Plenty of Hugs by Fran Manushkin

Daddy, Papa, and Me by Leslea Newman

Mommy, Mama, and Me by Leslea Newman

And Tango Makes Three by Justin Richardson and Peter Parnell

It’s OK to Be Different by Todd Parr

The Family Book by Todd Parr

Families Can by Dan Saks

Pride Colors by Robin Stevenson


Recommendations for Preschoolers

Morris Micklewhite and the Tangerine Dress by Christine Baldacchino

Not Every Princess by Jeffrey Bone and Lisa Bone

The Different Dragon by Jennifer Bryan

Oliver Button Is a Sissy by Tomie dePaola

10,000 Dresses by Marcus Ewert

My Awesome Brother by Lise Frances

King and King by Linda de Haan

Red: A Crayon’s Story by Michael Hall

I am Jazz by Jessica Herthel

My Princess Boy by Cheryl Kilodavis

What Are Your Words?: A Book About Pronouns by Katherine Locke

Julian Is a Mermaid by Jessica Love and Avi Roque

Donovan’s Big Day by Leslea Newman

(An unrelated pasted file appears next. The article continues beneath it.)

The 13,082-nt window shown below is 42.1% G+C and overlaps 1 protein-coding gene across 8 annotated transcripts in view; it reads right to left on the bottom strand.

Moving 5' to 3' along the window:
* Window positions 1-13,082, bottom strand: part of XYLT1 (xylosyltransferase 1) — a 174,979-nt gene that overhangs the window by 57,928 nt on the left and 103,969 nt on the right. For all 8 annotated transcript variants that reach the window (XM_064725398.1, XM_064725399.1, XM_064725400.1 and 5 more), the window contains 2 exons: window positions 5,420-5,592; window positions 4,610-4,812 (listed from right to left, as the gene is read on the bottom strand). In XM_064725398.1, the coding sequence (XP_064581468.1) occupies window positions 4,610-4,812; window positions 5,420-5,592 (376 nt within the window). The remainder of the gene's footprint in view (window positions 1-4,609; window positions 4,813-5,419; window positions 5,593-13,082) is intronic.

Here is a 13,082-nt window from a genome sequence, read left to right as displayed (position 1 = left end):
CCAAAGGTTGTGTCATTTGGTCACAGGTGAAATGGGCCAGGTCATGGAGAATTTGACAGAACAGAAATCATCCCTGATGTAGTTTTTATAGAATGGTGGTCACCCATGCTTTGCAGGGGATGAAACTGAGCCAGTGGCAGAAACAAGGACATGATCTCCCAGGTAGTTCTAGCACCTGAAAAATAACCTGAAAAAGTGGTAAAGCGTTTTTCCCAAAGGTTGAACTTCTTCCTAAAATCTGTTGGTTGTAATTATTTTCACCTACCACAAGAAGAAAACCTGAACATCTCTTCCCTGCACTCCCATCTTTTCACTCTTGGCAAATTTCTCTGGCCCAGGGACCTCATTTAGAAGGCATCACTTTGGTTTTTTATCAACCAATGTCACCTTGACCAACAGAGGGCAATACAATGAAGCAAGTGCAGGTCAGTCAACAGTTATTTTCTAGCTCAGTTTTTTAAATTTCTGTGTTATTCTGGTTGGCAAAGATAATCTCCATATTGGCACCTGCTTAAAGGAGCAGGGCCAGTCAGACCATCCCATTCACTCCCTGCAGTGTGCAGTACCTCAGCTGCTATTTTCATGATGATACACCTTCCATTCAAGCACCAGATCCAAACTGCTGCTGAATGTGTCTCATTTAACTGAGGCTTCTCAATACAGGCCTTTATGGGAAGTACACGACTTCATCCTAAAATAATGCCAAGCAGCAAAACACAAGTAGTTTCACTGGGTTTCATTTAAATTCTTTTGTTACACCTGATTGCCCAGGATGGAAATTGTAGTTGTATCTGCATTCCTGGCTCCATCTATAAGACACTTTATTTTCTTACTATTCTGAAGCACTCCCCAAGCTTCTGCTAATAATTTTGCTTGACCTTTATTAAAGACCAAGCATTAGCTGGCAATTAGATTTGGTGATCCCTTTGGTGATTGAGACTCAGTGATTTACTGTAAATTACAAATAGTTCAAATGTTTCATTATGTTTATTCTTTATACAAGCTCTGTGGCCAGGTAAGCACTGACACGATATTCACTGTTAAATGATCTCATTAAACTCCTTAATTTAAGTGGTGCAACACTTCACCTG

Sparkle Boy by Leslea Newman

A Tale of Two Daddies by Vanita Oelschlager

A Tale of Two Mommies by Vanita Oelschlager

Pink Is for Boys by Robb Pearlman and Eda Kaban

This Day in June by Gayle E. Pitman

When You Look Out the Window: How Phyllis Lyon and Del Martin Build a Community by Gayle E. Pitman

In Our Mothers’ House by Patricia Polacco

Pride: The Story of Harvey Milk and the Rainbow Flag by Rob Sanders

William’s Doll by Charlotte Zolotow



Bishop, R. S. (1990). Mirrors, windows, and sliding glass doors. Perspectives, 6(3), ix-xi. Retrieved from:

Robinson, Cori H. (2021) “Representation Matters,” The Mall: Vol. 5, Article 5. Retrieved from:

Leung, E., and Adams-Whittaker, J. (2022). Content Analysis of LGBTQ Picture Books for Elementary Education Through an Intersectional Lens. Frontiers in Education, 6.

Ryan, C. L., and Hermann-Wilmarth, J. M., & Lesbian, G. (2018). Reading the rainbow: LGBTQ-inclusive literacy instruction in the elementary classroom. Teachers College Press.


Winonah LaGrande is an Assessor and Training Specialist and a member of the McCormick Center for Early Childhood Leadership Diversity, Equity, and Inclusion Task Force. Over her 15 years in the Early Childhood Education field, Winonah has worked in Chicago Public Schools as well as private early childhood programs with diverse populations.